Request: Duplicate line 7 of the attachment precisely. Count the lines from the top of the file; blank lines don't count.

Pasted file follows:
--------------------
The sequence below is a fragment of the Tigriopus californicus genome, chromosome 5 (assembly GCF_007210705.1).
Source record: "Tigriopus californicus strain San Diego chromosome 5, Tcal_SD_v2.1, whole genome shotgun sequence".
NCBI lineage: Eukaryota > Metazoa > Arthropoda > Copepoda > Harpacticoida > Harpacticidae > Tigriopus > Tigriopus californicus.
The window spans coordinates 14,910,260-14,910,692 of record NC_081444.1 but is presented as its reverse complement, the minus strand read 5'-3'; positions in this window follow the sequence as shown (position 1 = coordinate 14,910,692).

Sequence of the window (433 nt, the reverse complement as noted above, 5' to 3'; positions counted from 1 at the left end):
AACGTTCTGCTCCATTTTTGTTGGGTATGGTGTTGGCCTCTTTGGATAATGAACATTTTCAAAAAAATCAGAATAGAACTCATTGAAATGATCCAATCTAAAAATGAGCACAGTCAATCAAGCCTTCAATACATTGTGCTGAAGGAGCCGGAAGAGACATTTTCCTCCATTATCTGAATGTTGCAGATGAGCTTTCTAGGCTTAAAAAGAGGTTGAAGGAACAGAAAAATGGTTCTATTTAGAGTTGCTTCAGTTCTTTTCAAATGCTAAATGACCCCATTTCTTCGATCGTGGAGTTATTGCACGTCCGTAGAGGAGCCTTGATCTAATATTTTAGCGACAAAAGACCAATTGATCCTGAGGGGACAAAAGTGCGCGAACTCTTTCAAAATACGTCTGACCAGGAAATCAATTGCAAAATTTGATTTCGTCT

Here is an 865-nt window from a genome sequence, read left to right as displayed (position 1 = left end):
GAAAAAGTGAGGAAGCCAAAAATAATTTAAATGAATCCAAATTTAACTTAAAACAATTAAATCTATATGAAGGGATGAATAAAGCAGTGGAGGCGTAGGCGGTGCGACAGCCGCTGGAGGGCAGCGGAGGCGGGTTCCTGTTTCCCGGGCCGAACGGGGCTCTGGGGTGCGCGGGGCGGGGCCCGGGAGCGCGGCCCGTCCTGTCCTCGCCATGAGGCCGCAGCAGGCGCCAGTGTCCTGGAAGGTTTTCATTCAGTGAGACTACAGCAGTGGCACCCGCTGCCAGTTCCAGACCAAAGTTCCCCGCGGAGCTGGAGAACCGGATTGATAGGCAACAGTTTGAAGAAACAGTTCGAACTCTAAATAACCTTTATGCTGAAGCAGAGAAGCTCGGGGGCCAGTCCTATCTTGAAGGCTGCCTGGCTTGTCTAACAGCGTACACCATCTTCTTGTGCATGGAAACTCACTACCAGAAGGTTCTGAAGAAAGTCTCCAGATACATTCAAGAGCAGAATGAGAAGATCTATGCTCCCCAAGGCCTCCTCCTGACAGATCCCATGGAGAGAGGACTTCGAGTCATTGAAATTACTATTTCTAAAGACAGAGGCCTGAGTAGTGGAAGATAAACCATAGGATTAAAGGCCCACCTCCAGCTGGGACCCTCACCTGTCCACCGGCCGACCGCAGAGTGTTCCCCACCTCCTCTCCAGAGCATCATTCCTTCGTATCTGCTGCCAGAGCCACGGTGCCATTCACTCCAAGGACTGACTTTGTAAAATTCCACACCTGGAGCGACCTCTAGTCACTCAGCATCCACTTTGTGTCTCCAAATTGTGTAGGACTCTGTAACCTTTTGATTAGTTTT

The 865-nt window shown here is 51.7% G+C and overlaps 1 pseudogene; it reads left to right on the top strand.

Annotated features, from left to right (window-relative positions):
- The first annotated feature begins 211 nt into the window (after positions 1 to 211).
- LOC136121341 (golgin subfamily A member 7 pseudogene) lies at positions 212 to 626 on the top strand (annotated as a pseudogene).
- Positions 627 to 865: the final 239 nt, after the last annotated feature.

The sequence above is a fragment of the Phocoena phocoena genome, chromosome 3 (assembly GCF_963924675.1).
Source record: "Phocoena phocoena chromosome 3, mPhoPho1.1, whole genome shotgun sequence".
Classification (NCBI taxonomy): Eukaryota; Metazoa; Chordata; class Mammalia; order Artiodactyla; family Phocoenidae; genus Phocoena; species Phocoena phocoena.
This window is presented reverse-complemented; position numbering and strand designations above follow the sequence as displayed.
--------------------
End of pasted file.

Here is an 865-nt window from a genome sequence, read left to right as displayed (position 1 = left end):